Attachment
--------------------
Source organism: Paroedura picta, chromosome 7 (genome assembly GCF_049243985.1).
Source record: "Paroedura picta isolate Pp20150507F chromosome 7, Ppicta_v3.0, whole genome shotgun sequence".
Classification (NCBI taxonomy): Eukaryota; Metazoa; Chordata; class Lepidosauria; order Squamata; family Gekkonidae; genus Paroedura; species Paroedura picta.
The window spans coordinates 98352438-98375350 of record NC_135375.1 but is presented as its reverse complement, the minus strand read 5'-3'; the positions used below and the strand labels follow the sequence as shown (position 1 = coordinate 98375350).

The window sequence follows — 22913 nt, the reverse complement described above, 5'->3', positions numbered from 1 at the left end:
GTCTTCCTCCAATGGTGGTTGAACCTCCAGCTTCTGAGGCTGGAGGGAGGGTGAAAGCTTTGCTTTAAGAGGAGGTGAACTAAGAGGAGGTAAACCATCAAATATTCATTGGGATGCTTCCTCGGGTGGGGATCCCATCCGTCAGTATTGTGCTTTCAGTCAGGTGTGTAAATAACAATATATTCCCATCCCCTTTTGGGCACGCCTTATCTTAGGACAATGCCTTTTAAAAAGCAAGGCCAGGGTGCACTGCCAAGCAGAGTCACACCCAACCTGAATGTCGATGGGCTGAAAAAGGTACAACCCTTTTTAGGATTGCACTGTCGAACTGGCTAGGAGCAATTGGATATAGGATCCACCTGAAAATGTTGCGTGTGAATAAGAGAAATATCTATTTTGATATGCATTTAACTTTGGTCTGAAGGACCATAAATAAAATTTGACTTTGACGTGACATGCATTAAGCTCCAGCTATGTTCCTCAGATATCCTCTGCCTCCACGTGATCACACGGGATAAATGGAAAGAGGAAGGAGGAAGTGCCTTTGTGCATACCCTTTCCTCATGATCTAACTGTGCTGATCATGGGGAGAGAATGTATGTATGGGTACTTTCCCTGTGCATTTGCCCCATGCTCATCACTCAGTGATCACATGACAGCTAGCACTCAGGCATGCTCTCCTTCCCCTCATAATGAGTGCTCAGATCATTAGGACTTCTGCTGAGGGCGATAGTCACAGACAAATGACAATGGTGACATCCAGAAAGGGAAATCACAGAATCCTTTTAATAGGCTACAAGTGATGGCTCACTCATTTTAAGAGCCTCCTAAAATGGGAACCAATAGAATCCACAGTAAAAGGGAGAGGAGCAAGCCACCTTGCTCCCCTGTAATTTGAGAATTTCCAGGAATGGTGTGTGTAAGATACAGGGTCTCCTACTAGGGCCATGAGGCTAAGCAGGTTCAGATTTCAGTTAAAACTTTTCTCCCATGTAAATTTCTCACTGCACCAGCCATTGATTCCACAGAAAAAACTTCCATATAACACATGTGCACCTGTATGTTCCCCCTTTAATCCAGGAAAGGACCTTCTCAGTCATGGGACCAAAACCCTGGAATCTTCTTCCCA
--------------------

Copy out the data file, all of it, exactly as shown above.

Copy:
Source organism: Paroedura picta, chromosome 7 (genome assembly GCF_049243985.1).
Source record: "Paroedura picta isolate Pp20150507F chromosome 7, Ppicta_v3.0, whole genome shotgun sequence".
Classification (NCBI taxonomy): Eukaryota; Metazoa; Chordata; class Lepidosauria; order Squamata; family Gekkonidae; genus Paroedura; species Paroedura picta.
The window spans coordinates 98352438-98375350 of record NC_135375.1 but is presented as its reverse complement, the minus strand read 5'-3'; the positions used below and the strand labels follow the sequence as shown (position 1 = coordinate 98375350).

The window sequence follows — 22913 nt, the reverse complement described above, 5'->3', positions numbered from 1 at the left end:
GTCTTCCTCCAATGGTGGTTGAACCTCCAGCTTCTGAGGCTGGAGGGAGGGTGAAAGCTTTGCTTTAAGAGGAGGTGAACTAAGAGGAGGTAAACCATCAAATATTCATTGGGATGCTTCCTCGGGTGGGGATCCCATCCGTCAGTATTGTGCTTTCAGTCAGGTGTGTAAATAACAATATATTCCCATCCCCTTTTGGGCACGCCTTATCTTAGGACAATGCCTTTTAAAAAGCAAGGCCAGGGTGCACTGCCAAGCAGAGTCACACCCAACCTGAATGTCGATGGGCTGAAAAAGGTACAACCCTTTTTAGGATTGCACTGTCGAACTGGCTAGGAGCAATTGGATATAGGATCCACCTGAAAATGTTGCGTGTGAATAAGAGAAATATCTATTTTGATATGCATTTAACTTTGGTCTGAAGGACCATAAATAAAATTTGACTTTGACGTGACATGCATTAAGCTCCAGCTATGTTCCTCAGATATCCTCTGCCTCCACGTGATCACACGGGATAAATGGAAAGAGGAAGGAGGAAGTGCCTTTGTGCATACCCTTTCCTCATGATCTAACTGTGCTGATCATGGGGAGAGAATGTATGTATGGGTACTTTCCCTGTGCATTTGCCCCATGCTCATCACTCAGTGATCACATGACAGCTAGCACTCAGGCATGCTCTCCTTCCCCTCATAATGAGTGCTCAGATCATTAGGACTTCTGCTGAGGGCGATAGTCACAGACAAATGACAATGGTGACATCCAGAAAGGGAAATCACAGAATCCTTTTAATAGGCTACAAGTGATGGCTCACTCATTTTAAGAGCCTCCTAAAATGGGAACCAATAGAATCCACAGTAAAAGGGAGAGGAGCAAGCCACCTTGCTCCCCTGTAATTTGAGAATTTCCAGGAATGGTGTGTGTAAGATACAGGGTCTCCTACTAGGGCCATGAGGCTAAGCAGGTTCAGATTTCAGTTAAAACTTTTCTCCCATGTAAATTTCTCACTGCACCAGCCATTGATTCCACAGAAAAAACTTCCATATAACACATGTGCACCTGTATGTTCCCCCTTTAATCCAGGAAAGGACCTTCTCAGTCATGGGACCAAAACCCTGGAATCTTCTTCCCA